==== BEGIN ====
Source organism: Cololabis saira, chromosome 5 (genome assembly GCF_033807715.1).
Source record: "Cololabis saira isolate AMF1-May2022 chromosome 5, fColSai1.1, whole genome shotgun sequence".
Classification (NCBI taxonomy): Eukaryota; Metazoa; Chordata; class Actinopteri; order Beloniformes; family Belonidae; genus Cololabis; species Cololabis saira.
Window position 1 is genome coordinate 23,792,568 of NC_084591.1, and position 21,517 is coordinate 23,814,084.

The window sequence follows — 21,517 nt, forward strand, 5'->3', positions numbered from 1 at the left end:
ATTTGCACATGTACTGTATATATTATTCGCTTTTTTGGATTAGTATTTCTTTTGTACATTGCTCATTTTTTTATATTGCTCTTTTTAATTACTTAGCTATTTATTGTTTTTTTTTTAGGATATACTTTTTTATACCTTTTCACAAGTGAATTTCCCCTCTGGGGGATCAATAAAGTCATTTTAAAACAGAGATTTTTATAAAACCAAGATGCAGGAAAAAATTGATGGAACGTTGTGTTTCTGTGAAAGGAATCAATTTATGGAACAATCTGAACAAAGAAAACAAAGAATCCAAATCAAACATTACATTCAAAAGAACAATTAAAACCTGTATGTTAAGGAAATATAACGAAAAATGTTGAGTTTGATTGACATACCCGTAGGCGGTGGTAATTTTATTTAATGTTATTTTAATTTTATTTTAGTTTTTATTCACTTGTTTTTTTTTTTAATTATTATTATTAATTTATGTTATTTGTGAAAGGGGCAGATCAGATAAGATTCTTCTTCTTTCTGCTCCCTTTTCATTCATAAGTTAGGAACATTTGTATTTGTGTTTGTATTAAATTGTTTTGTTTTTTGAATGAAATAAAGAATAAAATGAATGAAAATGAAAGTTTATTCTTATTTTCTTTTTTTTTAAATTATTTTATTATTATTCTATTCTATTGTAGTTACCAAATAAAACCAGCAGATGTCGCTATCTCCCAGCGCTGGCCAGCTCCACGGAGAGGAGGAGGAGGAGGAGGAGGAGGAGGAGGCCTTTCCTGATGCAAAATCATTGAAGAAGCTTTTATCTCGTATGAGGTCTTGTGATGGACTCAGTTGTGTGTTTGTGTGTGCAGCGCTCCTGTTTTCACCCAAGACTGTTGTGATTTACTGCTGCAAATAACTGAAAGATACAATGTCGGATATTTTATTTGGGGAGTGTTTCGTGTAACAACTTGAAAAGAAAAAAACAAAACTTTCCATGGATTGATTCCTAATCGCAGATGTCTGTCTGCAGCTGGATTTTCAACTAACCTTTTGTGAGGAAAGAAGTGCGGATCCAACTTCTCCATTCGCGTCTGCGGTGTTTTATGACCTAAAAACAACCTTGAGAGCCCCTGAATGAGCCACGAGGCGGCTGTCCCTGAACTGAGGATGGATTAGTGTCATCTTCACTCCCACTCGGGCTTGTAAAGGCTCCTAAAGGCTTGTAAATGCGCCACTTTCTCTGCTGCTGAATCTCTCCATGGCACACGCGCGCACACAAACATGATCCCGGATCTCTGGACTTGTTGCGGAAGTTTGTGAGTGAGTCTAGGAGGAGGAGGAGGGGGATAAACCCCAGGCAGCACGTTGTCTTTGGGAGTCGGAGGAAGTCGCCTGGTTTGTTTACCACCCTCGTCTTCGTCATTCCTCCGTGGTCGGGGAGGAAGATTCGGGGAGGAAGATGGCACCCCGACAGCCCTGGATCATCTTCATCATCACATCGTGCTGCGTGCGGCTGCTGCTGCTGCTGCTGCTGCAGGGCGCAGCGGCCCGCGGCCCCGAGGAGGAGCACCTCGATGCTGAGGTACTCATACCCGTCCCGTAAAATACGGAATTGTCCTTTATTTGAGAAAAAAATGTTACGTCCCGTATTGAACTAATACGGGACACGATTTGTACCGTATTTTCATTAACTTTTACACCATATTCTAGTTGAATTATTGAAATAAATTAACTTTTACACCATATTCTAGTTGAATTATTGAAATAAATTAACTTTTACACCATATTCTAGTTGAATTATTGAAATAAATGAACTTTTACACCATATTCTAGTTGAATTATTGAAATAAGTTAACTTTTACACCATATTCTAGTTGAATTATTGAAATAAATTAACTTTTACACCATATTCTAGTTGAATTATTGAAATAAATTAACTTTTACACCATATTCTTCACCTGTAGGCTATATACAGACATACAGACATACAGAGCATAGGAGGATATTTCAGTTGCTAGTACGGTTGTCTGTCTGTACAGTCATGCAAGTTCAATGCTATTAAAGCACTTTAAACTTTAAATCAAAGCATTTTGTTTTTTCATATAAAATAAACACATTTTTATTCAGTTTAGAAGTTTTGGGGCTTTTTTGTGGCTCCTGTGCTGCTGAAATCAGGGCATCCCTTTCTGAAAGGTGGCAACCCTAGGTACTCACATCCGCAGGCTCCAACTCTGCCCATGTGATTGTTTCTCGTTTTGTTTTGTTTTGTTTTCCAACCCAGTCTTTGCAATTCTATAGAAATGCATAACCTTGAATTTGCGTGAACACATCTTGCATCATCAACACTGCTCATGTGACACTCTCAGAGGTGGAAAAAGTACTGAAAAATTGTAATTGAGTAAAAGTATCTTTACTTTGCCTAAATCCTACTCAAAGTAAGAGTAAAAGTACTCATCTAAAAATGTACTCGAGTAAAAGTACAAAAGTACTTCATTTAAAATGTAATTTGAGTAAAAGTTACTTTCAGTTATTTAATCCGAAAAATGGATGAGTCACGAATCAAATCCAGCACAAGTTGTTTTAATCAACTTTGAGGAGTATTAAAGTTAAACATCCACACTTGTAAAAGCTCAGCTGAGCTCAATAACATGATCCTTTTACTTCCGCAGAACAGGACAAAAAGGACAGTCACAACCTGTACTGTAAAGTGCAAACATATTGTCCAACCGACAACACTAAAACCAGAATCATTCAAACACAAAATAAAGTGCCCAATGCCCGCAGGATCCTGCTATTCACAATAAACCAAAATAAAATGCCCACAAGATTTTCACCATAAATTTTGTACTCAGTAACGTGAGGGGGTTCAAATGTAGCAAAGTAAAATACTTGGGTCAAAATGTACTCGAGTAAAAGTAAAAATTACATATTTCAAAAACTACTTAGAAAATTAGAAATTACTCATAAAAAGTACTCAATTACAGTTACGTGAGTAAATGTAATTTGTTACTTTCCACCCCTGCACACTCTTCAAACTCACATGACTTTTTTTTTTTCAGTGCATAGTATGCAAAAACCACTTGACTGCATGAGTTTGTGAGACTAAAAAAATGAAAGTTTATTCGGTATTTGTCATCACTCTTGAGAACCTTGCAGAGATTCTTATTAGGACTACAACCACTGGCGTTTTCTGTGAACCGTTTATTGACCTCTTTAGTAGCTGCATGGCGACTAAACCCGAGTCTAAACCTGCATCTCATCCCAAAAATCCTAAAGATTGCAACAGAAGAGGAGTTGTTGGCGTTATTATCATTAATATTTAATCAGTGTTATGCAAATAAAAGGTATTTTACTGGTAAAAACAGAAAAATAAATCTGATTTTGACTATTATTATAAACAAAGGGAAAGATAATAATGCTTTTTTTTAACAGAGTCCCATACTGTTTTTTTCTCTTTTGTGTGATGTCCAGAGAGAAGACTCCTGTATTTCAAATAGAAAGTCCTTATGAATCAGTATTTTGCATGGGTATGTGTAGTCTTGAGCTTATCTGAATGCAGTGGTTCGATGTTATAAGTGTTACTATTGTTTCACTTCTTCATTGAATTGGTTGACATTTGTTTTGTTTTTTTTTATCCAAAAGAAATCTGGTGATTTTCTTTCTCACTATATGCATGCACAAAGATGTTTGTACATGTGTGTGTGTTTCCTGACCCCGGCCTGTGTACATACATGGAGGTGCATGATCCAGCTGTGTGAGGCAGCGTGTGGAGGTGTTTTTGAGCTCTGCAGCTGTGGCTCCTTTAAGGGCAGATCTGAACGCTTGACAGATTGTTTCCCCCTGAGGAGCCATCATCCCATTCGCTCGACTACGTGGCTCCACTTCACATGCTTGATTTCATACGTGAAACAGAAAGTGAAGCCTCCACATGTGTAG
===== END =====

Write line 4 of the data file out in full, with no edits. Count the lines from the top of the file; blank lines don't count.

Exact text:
Window position 1 is genome coordinate 23,792,568 of NC_084591.1, and position 21,517 is coordinate 23,814,084.